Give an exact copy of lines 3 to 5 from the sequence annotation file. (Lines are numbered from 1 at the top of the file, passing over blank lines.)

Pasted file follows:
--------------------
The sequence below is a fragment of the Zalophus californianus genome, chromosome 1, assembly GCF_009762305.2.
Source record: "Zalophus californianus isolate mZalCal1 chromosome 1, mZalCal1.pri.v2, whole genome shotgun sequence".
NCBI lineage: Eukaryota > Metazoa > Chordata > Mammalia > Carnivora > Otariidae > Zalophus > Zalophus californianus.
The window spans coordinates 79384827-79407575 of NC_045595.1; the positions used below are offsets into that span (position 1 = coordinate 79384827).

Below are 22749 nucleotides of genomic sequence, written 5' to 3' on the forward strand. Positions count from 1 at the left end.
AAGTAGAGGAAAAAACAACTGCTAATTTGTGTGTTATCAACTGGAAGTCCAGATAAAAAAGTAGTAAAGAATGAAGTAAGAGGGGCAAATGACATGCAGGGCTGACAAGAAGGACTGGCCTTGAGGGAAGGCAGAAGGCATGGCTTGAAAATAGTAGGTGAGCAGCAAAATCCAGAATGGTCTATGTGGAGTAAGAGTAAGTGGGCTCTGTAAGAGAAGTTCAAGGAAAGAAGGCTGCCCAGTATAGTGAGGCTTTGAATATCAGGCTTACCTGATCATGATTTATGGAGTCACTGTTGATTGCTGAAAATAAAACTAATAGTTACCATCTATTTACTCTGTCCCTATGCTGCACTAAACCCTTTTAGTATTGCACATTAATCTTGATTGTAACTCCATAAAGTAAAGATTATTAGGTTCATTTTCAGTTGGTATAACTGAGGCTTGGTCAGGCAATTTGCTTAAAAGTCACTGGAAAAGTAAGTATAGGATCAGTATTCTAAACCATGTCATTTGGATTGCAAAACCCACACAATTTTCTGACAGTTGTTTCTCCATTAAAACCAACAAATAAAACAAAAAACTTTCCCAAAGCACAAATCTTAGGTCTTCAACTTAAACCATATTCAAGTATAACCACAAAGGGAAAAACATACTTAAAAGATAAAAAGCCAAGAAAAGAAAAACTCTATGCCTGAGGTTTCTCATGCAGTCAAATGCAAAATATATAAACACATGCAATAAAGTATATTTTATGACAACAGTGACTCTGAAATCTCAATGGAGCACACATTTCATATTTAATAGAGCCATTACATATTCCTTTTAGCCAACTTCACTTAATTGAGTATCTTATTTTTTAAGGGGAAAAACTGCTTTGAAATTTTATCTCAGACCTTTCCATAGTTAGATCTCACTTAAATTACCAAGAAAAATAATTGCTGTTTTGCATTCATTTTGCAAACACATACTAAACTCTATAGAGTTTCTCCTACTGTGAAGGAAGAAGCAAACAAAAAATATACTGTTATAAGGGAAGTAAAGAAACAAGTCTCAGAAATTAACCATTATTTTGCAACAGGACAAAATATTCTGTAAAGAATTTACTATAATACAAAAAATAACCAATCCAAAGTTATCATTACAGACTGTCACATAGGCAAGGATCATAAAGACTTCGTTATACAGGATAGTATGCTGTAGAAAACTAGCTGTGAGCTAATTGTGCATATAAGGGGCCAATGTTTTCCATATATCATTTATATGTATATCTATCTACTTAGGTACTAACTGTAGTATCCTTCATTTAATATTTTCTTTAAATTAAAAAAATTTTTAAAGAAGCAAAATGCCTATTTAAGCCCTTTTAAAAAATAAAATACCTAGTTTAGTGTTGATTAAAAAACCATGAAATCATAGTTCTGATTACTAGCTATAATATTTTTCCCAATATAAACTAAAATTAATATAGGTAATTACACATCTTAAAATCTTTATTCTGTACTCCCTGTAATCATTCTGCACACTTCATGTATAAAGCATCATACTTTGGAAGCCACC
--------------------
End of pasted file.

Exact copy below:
NCBI lineage: Eukaryota > Metazoa > Chordata > Mammalia > Carnivora > Otariidae > Zalophus > Zalophus californianus.
The window spans coordinates 79384827-79407575 of NC_045595.1; the positions used below are offsets into that span (position 1 = coordinate 79384827).

Below are 22749 nucleotides of genomic sequence, written 5' to 3' on the forward strand. Positions count from 1 at the left end.